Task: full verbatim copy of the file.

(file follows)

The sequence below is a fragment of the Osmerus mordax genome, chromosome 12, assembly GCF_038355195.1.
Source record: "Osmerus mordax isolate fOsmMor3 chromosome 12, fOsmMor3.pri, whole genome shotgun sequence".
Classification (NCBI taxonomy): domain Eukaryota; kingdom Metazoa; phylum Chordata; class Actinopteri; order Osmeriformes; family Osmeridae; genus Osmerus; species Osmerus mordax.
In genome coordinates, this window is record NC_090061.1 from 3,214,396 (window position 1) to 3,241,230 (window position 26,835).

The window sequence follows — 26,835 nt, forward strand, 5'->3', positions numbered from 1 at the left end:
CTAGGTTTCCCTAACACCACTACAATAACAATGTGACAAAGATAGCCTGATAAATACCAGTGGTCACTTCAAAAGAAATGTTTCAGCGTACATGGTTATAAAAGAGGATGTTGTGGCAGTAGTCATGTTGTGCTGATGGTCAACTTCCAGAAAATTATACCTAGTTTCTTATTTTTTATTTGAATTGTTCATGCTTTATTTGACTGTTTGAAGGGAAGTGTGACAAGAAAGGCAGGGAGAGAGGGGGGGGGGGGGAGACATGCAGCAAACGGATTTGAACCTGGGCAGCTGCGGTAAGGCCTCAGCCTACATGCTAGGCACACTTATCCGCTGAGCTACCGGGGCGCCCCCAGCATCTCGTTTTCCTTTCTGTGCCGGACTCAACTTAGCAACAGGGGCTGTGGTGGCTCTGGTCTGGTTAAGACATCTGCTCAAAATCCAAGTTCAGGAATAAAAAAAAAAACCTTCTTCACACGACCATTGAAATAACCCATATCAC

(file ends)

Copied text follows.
The sequence below is a fragment of the Osmerus mordax genome, chromosome 12, assembly GCF_038355195.1.
Source record: "Osmerus mordax isolate fOsmMor3 chromosome 12, fOsmMor3.pri, whole genome shotgun sequence".
Classification (NCBI taxonomy): domain Eukaryota; kingdom Metazoa; phylum Chordata; class Actinopteri; order Osmeriformes; family Osmeridae; genus Osmerus; species Osmerus mordax.
In genome coordinates, this window is record NC_090061.1 from 3,214,396 (window position 1) to 3,241,230 (window position 26,835).

The window sequence follows — 26,835 nt, forward strand, 5'->3', positions numbered from 1 at the left end:
CTAGGTTTCCCTAACACCACTACAATAACAATGTGACAAAGATAGCCTGATAAATACCAGTGGTCACTTCAAAAGAAATGTTTCAGCGTACATGGTTATAAAAGAGGATGTTGTGGCAGTAGTCATGTTGTGCTGATGGTCAACTTCCAGAAAATTATACCTAGTTTCTTATTTTTTATTTGAATTGTTCATGCTTTATTTGACTGTTTGAAGGGAAGTGTGACAAGAAAGGCAGGGAGAGAGGGGGGGGGGGGGAGACATGCAGCAAACGGATTTGAACCTGGGCAGCTGCGGTAAGGCCTCAGCCTACATGCTAGGCACACTTATCCGCTGAGCTACCGGGGCGCCCCCAGCATCTCGTTTTCCTTTCTGTGCCGGACTCAACTTAGCAACAGGGGCTGTGGTGGCTCTGGTCTGGTTAAGACATCTGCTCAAAATCCAAGTTCAGGAATAAAAAAAAAAACCTTCTTCACACGACCATTGAAATAACCCATATCAC